News & Insights 10 July 2023

Keeping physically active can increase your pain tolerance!

From strengthening our bones and muscles to improving cardiovascular health, the benefits of physical activity are well-known. But new evidence has emerged suggesting that physical activity may also increase our pain tolerance.

It is thought that physical activity might influence the risk and/or progression of chronic pain by increasing pain tolerance. To investigate this, a recent study published in the journal PLOS ONE asked 10,372 individuals aged between 30 and 87 years about their leisure-time physical activity and used a ‘cold pressor test’ to measure pain tolerance. This involved each participant placing their hand in 3 °C water and the longer they kept their hand in the water, the greater their pain tolerance. The participants repeated the assessments on 2 separate occasions, approximately 8 years apart.

At the first assessment, the higher level of physical activity the participants engaged in, the longer they could resist releasing their hand from the cold water. The most active individuals kept their hand submerged for 16.3s longer than their least active counterparts. Between the 2 assessments, all participants increased their pain tolerance regardless of activity level, which was believed to be a result of ageing. But importantly, active individuals who remained active or increased their activity had a higher pain tolerance compared with those who remained inactive.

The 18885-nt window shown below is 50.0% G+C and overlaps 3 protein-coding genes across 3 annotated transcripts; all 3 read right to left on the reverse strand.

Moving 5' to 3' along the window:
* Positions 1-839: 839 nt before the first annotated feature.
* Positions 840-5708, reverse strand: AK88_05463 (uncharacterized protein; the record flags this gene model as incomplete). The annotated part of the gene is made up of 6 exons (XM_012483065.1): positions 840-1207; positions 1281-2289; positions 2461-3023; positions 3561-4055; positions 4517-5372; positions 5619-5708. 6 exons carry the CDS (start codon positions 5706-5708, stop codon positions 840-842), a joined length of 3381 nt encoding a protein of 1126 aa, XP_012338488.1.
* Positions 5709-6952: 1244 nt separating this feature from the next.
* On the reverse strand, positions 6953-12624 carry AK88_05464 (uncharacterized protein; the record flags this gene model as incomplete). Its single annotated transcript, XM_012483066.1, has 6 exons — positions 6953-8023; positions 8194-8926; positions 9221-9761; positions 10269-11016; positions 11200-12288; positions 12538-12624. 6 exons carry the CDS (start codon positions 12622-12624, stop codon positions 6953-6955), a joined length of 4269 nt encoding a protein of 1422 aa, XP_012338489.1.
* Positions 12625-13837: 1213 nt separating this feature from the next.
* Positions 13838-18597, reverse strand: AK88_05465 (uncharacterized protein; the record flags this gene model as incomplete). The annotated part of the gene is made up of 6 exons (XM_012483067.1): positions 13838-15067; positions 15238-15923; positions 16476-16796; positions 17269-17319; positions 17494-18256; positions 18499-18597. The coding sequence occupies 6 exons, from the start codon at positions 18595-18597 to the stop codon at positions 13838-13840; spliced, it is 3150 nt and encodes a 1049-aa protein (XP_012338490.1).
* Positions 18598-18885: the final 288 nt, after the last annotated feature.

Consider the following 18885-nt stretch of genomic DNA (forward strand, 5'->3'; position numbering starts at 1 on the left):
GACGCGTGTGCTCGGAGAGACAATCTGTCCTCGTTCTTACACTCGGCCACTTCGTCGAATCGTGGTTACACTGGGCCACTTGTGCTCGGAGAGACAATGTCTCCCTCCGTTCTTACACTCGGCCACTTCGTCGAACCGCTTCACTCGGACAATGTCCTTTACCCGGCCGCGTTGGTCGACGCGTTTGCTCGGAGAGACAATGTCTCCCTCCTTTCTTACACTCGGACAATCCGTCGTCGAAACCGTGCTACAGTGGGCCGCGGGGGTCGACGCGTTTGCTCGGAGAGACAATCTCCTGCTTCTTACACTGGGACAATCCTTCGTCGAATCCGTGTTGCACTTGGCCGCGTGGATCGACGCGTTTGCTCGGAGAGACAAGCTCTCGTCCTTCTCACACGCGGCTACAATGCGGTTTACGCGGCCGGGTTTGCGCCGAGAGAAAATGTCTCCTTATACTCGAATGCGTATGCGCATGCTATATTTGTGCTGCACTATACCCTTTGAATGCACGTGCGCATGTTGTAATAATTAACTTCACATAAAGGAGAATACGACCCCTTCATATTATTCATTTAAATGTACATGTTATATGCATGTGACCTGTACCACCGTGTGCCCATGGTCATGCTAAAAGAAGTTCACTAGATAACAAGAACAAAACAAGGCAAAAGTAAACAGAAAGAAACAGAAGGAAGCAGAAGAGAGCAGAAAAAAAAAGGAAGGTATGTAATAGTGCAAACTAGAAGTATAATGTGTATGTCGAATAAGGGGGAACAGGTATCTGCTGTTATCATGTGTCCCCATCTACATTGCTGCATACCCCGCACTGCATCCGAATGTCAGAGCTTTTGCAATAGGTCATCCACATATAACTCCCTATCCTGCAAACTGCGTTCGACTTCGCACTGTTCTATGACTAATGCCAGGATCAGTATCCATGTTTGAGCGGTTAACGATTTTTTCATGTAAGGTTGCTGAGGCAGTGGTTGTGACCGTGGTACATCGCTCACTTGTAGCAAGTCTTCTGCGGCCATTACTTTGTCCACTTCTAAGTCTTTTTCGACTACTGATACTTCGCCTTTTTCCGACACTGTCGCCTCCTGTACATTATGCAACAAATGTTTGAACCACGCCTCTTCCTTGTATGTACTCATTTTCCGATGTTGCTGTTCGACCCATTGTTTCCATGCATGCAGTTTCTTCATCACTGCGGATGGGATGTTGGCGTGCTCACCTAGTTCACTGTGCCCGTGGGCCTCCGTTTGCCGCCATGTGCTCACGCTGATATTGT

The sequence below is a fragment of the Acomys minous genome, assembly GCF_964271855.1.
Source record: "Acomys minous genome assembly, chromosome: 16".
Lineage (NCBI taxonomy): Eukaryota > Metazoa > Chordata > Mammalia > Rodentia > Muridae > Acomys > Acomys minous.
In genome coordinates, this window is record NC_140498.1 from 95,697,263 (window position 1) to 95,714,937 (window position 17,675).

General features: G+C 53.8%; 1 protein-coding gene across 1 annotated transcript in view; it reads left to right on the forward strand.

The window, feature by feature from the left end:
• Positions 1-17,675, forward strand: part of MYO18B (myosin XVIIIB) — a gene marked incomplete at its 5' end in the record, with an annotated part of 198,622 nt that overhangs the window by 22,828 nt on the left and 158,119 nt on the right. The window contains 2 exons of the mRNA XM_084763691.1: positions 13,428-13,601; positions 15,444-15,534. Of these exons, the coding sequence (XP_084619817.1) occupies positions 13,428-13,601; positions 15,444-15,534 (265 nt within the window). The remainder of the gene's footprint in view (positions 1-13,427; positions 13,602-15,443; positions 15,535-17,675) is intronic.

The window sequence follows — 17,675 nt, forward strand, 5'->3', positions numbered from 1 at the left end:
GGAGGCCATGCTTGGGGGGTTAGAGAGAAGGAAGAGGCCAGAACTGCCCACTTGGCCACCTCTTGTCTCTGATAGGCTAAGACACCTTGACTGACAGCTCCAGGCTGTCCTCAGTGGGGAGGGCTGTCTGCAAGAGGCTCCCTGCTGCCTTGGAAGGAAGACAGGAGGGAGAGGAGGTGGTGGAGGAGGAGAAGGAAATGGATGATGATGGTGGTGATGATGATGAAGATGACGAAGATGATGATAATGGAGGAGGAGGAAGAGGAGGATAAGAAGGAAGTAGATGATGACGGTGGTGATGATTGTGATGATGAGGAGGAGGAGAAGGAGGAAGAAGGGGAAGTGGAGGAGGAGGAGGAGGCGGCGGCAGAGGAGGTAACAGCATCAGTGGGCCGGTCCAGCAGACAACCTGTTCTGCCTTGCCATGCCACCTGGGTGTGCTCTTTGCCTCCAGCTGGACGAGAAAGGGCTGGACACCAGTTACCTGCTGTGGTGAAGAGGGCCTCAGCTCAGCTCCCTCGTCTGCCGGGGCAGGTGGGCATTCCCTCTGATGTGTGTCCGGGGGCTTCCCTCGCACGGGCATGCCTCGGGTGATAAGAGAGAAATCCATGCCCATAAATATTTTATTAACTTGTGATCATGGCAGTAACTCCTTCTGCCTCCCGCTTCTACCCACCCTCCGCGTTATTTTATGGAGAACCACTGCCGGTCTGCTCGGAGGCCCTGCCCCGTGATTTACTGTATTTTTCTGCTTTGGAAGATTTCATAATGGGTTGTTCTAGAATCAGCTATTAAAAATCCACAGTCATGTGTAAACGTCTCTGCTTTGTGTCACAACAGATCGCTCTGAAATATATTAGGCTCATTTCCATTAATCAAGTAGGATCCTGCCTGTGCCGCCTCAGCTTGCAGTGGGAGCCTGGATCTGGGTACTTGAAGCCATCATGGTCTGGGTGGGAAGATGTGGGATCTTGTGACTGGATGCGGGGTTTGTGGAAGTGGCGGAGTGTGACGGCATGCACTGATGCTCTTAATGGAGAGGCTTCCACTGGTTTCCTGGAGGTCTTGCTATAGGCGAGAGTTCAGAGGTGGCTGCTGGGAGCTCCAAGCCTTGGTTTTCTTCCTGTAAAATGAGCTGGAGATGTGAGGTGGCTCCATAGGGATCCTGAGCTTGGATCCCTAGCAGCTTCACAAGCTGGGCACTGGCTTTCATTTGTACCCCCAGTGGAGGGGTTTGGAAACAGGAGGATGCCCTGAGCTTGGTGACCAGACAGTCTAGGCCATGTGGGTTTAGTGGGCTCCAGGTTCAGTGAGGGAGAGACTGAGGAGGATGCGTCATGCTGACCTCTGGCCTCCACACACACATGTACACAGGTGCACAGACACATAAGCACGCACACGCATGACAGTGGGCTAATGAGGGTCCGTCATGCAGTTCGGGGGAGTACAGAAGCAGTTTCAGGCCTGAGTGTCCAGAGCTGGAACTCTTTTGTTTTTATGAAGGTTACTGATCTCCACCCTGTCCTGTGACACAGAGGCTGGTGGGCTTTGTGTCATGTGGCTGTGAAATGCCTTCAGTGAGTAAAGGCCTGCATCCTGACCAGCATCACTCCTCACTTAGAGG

Whilst there isn’t an agreed explanation for why this happens, the evidence supporting the positive impact of physical activity on pain tolerance is growing. Some believe it could be due to a generalised reduction in pain sensitivity that happens during physical activity and is maintained for a period of time afterwards (Vaegter & Jones, 2020). Also, people who are more physically active often have better blood flow, lower inflammation and better cardiovascular health, which may result in the ability to endure more pain (Warburton, 2006).

As with all studies, there were limitations to the research. Physical activity was self-reported, which relies on people’s understanding and memory of their physical activity. At follow-up participants were only asked about their activity over the previous 12-months, which means that the dose of physical activity over 7 of the 8-year intervention period was unaccounted for. Finally, the method of measuring pain tolerance may not be applicable to all contexts of pain as using a cold-pressor test may not reflect the experience of pain in day-to-day.

While, this study doesn’t answer all the questions surrounding this topic, it does add to the emerging evidence base that suggests engaging in more physical activity may have the potential to alleviate chronic pain. Whether you prefer to keep busy throughout the day or prefer bouts of physical activity, there isn’t a one-size fits all approach. At KiActiv®, we encourage you to explore what works for you, putting you in control of the movement in your everyday life. Whether you experience chronic pain or you wish to prevent it in the future, KiActiv® can help you to optimise your physical activity, in a way that is personalised to you.

The KiActiv® Team